Flu symptoms: The change in your sleep which may be a sign – how to treat flu yourself

Jenny Harries says UK should be 'sensibly worried' about flu

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Flu is very infectious and easily spreads to other people. There are a number of signs to look out for, including one which can affect your sleep. Experts have warned there could be up to 60,000 deaths this flu season, as many people have not built their immunity throughout the pandemic.

The main symptoms of the flu can vary. They include a sudden high temperature of 38C or above, an aching body, a dry cough, a sore throat, and a headache.

Some people also report feeling tired or exhausted, and having difficulty sleeping.

Certain individuals also report a loss of appetite, diarrhoea or tummy pain, as well as feeling sick and being sick.

The NHS says symptoms are similar for children, but they can also get pain in their ear and appear less active.

If you have a high temperature, a new, continuous cough or a loss or change to your sense of smell or taste, it could be COVID-19.

You can get free coronavirus tests, and you should stay at home and not have visitors until you get your test result, though you can leave your home to have a test.

Flu is caused by a different group of viruses to a common cold, and symptoms of flu tend to be more severe and last longer.

The Mayo Clinic says that the main difference between cold and flu is that you are more likely to have a fever and chills with flu.

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The NHS warns you should be careful not to use flu remedies if you’re taking paracetamol and ibuprofen tablets as it’s easy to take more than the recommended dose.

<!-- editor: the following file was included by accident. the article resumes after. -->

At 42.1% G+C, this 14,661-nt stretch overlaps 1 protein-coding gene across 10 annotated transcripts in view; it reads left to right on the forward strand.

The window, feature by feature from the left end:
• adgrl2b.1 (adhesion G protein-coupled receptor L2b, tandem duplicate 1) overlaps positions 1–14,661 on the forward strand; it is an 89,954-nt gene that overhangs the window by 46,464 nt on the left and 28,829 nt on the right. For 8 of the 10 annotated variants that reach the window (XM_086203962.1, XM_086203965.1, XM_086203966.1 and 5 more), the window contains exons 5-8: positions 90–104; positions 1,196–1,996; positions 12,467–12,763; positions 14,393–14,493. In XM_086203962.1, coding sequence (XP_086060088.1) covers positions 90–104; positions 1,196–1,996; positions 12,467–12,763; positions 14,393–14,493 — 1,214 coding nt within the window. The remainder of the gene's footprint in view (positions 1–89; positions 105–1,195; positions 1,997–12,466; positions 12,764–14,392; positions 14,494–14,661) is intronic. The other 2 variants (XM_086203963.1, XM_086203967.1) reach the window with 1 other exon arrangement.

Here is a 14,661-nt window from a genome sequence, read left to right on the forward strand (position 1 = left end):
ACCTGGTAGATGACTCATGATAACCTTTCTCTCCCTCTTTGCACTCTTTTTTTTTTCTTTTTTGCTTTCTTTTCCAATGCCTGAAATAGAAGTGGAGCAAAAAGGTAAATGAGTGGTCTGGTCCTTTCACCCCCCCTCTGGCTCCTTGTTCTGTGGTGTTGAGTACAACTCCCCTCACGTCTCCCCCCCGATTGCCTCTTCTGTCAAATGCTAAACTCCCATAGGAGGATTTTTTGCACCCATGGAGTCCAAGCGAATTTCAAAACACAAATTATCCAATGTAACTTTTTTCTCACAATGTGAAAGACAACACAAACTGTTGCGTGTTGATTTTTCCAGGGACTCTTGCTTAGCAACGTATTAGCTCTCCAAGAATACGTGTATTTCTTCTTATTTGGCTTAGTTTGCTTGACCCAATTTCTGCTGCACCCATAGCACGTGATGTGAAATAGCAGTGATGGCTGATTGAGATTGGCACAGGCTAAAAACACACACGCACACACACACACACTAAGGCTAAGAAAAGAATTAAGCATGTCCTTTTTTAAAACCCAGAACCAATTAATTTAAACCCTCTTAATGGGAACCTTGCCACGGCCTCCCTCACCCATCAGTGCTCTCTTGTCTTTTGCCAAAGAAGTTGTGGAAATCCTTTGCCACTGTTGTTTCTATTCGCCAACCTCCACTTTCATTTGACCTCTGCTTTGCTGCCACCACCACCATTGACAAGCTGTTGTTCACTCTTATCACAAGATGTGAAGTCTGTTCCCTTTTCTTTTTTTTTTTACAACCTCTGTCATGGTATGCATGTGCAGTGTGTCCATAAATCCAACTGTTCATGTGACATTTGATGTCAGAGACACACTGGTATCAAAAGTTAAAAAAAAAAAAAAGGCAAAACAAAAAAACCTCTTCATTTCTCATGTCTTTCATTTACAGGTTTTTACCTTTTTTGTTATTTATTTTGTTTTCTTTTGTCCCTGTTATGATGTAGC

There are however a number of steps you can take.

The health body has laid out several steps to help you get better more quickly.

These include rest and sleep, keeping warm and drinking plenty of water to avoid dehydration. It says that your pee should be light yellow or clear.

The flu vaccine is also being offered to those who are vulnerable to suffering more severely.

More people are likely to get flu this winter as fewer people will have built up natural immunity to it during the COVID-19 pandemic.

If you’ve had COVID-19, it’s safe to have the flu vaccine. It will still be effective at helping to prevent flu.

Some people may be eligible for both the flu and the COVID-19 booster vaccines.

Your GP surgery or pharmacy should be able to tell you when more appointments are available.

The NHS says: “The flu vaccine is a safe and effective vaccine. It’s offered every year on the NHS to help protect people at risk of flu and its complications.

“The best time to have the flu vaccine is in the autumn before the flu starts spreading. But you can get the vaccine later.”

The flu vaccine is offered free on the NHS to anyone with a serious long-term health condition.

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